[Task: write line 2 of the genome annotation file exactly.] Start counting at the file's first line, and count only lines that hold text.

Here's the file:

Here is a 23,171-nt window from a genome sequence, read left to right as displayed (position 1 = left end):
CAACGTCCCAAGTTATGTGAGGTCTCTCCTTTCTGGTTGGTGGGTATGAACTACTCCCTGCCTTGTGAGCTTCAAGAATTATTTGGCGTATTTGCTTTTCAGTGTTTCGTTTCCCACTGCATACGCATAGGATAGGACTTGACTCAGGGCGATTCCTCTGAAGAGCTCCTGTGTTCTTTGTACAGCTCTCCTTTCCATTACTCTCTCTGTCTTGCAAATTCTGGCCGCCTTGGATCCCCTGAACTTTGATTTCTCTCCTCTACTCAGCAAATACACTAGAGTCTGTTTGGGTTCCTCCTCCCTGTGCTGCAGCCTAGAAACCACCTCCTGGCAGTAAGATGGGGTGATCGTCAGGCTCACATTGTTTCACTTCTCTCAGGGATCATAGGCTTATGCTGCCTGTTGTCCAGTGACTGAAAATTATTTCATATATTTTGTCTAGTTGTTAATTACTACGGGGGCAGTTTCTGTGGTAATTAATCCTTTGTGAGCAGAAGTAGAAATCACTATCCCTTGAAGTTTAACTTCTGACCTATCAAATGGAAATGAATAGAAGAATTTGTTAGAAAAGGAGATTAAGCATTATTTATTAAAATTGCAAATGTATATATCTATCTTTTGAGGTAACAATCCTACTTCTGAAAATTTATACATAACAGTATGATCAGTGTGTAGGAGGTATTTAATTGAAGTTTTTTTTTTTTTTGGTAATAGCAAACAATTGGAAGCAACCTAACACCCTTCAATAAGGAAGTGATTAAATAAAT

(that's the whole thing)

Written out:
CAACGTCCCAAGTTATGTGAGGTCTCTCCTTTCTGGTTGGTGGGTATGAACTACTCCCTGCCTTGTGAGCTTCAAGAATTATTTGGCGTATTTGCTTTTCAGTGTTTCGTTTCCCACTGCATACGCATAGGATAGGACTTGACTCAGGGCGATTCCTCTGAAGAGCTCCTGTGTTCTTTGTACAGCTCTCCTTTCCATTACTCTCTCTGTCTTGCAAATTCTGGCCGCCTTGGATCCCCTGAACTTTGATTTCTCTCCTCTACTCAGCAAATACACTAGAGTCTGTTTGGGTTCCTCCTCCCTGTGCTGCAGCCTAGAAACCACCTCCTGGCAGTAAGATGGGGTGATCGTCAGGCTCACATTGTTTCACTTCTCTCAGGGATCATAGGCTTATGCTGCCTGTTGTCCAGTGACTGAAAATTATTTCATATATTTTGTCTAGTTGTTAATTACTACGGGGGCAGTTTCTGTGGTAATTAATCCTTTGTGAGCAGAAGTAGAAATCACTATCCCTTGAAGTTTAACTTCTGACCTATCAAATGGAAATGAATAGAAGAATTTGTTAGAAAAGGAGATTAAGCATTATTTATTAAAATTGCAAATGTATATATCTATCTTTTGAGGTAACAATCCTACTTCTGAAAATTTATACATAACAGTATGATCAGTGTGTAGGAGGTATTTAATTGAAGTTTTTTTTTTTTTTGGTAATAGCAAACAATTGGAAGCAACCTAACACCCTTCAATAAGGAAGTGATTAAATAAAT